It is very easy for me to pursue perfection, find it unattainable, and then simply decide that everything must be terrible, and the only thing for it is to have a meltdown that would put my preschoolers to shame and quit.
Like this morning. I got up, got behind, we forgot to get out the clothes for ourselves and our kids like we are trying to do the night before, we didn’t have Ben’s lunch packed, the tiniest, Elora, was not yet awake, and it was 20 minutes before I had to leave the house to get to Simon’s preschool that he started this week.
I did not respond particularly well. I was anxious, I wasn’t sure what to do, I did not behave as calmly as I would have liked in the face of chaos. I rarely do. Ben helped me sort through how to get the kids out of the house in a timely fashion and helped me get their shoes and coats on while I gave Elora her bottle.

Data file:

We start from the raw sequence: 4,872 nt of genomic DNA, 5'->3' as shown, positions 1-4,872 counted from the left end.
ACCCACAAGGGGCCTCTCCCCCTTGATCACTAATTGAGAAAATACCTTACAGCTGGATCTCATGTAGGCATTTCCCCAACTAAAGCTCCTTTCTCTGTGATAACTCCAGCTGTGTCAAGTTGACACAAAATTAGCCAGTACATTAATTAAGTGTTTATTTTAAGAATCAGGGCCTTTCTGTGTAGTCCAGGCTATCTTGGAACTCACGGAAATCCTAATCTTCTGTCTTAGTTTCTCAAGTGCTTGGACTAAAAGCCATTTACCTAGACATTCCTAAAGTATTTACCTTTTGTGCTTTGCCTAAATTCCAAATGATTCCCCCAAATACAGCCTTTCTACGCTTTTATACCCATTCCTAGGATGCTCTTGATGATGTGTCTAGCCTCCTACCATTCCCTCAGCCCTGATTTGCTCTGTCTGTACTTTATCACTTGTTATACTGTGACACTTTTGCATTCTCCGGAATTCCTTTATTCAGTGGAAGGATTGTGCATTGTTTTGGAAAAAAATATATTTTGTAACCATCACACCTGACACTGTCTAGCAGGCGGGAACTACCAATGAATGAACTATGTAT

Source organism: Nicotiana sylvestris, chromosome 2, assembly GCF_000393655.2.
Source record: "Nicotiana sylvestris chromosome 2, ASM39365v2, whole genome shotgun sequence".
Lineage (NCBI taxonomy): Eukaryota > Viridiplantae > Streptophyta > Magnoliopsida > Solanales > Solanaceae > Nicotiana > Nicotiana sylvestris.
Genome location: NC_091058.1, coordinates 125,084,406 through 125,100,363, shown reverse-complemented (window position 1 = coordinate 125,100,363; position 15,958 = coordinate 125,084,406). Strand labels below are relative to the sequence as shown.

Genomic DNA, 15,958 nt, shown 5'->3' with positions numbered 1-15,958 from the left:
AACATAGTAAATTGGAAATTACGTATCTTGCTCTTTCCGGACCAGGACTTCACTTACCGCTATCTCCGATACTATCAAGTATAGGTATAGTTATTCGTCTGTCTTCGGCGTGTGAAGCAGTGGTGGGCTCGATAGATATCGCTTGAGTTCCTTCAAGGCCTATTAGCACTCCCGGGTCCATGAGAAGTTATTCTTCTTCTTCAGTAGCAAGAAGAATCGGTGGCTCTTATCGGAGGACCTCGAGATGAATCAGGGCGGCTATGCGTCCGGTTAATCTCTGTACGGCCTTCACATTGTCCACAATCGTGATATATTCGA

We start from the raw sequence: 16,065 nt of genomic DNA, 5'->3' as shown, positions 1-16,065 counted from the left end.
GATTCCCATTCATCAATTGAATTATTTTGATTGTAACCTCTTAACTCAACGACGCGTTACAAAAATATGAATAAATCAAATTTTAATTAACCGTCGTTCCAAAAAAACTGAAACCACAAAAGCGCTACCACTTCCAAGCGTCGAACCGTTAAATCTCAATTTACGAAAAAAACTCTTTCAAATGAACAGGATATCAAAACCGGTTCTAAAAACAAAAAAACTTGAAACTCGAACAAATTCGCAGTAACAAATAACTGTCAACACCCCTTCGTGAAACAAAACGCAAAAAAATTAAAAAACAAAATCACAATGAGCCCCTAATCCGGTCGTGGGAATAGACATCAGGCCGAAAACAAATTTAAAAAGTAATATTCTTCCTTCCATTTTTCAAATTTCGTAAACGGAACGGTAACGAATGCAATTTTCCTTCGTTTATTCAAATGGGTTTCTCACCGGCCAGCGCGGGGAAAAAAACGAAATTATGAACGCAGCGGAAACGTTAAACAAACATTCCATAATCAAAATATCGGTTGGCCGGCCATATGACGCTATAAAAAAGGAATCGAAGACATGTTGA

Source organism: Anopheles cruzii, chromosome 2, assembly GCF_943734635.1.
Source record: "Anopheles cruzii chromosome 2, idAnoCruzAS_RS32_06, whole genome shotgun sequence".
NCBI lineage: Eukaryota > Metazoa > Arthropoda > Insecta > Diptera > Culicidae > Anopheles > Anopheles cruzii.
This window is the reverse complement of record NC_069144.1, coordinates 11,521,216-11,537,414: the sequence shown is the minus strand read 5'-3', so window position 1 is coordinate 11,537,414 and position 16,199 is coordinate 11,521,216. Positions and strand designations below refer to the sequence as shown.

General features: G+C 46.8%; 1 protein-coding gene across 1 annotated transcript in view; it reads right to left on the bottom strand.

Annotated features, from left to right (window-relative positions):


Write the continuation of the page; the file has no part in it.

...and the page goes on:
Normally, I would have continued to freak out, apologize for making him late, probably cry, apologize again, and felt bad about my household management and stress management skills for the rest of the morning.
But I’ve been trying to embrace the massive space that exists in between absolute shining perfection and complete collapse, so I didn’t. I did the deep breathing exercises suggested by my husband, and thanked him for taking the time to help me get out the door (instead of trying to absolve myself through repeated apologies).
I finished feeding Elora, I packed the kids up, even sent a video of them to my mom, and walked them all to school. Until I sat down to write this I nearly forgot that this morning had been challenging. I think I may like this less than entirely smooth space, even though it is messy, uncertain, and I have to be patient with myself when I do not live up to my high standards instead of comforting myself through a long wallow in self-pity.